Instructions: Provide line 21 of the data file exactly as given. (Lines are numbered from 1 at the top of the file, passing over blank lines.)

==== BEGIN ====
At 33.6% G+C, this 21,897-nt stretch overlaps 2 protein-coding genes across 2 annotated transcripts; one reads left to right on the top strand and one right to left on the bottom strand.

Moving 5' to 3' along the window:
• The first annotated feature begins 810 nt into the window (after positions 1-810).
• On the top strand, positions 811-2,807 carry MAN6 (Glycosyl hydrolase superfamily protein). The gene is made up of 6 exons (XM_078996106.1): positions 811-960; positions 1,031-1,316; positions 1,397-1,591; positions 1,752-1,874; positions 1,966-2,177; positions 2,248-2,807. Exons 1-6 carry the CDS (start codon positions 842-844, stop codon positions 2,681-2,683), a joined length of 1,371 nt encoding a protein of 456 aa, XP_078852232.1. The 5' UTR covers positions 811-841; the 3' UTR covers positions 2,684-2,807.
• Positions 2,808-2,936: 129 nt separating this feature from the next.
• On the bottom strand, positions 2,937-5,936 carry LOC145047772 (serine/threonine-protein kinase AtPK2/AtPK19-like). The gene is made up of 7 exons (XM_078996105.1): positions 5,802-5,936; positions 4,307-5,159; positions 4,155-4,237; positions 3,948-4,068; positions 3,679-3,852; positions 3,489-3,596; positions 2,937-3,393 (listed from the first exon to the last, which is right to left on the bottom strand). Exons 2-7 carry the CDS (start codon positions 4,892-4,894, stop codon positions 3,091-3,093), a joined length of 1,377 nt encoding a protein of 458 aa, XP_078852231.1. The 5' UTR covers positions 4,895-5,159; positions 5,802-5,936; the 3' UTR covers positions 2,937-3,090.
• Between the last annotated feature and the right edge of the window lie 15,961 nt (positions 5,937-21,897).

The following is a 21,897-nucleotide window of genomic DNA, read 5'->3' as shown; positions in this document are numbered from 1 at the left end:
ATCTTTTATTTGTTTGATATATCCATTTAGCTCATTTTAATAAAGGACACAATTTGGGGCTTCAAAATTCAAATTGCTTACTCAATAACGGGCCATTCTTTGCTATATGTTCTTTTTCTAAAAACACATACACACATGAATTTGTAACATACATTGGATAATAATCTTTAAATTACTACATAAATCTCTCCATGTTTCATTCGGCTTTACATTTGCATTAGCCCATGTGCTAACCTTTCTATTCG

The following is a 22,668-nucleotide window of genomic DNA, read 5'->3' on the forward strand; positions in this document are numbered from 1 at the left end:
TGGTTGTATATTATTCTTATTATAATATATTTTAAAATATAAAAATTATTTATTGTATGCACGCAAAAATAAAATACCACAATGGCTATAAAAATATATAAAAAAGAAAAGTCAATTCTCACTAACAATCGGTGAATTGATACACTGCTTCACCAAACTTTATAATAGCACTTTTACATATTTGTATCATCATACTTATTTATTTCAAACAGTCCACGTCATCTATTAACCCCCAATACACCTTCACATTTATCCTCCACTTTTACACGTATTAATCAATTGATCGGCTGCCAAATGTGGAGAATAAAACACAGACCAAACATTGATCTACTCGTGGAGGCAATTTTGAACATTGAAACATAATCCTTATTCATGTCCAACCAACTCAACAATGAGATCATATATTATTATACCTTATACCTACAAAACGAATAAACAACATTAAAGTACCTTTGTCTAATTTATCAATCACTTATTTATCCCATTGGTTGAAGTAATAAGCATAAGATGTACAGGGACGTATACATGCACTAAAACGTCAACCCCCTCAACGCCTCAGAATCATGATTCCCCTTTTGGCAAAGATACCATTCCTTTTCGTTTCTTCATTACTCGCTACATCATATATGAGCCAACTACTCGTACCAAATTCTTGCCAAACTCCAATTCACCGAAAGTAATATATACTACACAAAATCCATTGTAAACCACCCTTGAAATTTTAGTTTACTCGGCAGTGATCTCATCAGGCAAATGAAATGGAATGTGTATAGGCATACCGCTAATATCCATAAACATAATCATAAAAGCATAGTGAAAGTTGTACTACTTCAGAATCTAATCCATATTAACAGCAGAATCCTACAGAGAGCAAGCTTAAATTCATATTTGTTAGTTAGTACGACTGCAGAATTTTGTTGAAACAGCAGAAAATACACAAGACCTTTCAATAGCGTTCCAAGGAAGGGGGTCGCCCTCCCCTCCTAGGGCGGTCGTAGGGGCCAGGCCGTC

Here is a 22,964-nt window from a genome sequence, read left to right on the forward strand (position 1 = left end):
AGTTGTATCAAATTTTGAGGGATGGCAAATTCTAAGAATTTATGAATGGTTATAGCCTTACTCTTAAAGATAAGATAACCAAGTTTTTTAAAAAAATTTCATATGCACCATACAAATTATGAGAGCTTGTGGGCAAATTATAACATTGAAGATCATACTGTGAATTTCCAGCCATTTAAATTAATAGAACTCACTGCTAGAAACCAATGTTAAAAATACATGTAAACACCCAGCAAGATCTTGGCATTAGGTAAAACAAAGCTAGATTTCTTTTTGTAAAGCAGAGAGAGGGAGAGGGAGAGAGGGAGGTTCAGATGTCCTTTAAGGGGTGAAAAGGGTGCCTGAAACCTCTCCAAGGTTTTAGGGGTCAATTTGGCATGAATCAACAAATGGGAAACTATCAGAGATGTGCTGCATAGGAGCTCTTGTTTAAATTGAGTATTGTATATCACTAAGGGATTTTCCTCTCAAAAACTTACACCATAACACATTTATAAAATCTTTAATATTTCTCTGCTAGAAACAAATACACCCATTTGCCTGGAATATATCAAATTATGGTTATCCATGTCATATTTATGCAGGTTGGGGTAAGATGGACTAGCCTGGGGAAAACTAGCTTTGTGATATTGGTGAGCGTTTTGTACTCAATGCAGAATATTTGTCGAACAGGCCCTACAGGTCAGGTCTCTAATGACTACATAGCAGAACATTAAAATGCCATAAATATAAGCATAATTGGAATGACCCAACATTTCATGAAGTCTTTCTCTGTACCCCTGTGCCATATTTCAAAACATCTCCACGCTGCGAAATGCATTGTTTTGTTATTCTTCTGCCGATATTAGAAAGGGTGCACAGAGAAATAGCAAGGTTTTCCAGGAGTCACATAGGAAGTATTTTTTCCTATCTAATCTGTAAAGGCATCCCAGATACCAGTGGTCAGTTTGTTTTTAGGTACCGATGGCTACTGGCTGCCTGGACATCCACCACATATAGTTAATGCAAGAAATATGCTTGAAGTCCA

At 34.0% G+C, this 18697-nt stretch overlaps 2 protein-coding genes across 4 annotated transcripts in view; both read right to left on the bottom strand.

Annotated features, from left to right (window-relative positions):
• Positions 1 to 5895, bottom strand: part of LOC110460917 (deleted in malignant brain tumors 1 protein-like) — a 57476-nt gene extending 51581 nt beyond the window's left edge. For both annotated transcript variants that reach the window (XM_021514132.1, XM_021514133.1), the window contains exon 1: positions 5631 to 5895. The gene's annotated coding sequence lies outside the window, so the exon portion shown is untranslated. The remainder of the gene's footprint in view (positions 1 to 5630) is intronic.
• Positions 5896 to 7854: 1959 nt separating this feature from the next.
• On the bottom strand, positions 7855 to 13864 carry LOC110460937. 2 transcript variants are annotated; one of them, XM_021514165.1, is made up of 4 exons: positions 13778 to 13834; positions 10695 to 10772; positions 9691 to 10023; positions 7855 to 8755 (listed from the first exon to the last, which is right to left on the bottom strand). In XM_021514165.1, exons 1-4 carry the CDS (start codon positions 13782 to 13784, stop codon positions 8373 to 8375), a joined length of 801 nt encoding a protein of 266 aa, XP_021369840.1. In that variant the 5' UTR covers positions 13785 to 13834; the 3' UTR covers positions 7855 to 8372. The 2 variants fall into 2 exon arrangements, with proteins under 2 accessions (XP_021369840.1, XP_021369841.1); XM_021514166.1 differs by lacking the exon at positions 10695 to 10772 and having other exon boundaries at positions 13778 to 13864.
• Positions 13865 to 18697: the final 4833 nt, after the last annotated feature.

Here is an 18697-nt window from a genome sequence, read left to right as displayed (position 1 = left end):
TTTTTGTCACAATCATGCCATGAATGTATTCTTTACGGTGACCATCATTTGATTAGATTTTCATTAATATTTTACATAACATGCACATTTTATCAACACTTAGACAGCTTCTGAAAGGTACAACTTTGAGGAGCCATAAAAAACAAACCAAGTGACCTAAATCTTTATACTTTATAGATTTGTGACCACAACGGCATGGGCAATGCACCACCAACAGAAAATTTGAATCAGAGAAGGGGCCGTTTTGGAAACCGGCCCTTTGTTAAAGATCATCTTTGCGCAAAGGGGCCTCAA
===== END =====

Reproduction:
TTTTTGTCACAATCATGCCATGAATGTATTCTTTACGGTGACCATCATTTGATTAGATTTTCATTAATATTTTACATAACATGCACATTTTATCAACACTTAGACAGCTTCTGAAAGGTACAACTTTGAGGAGCCATAAAAAACAAACCAAGTGACCTAAATCTTTATACTTTATAGATTTGTGACCACAACGGCATGGGCAATGCACCACCAACAGAAAATTTGAATCAGAGAAGGGGCCGTTTTGGAAACCGGCCCTTTGTTAAAGATCATCTTTGCGCAAAGGGGCCTCAA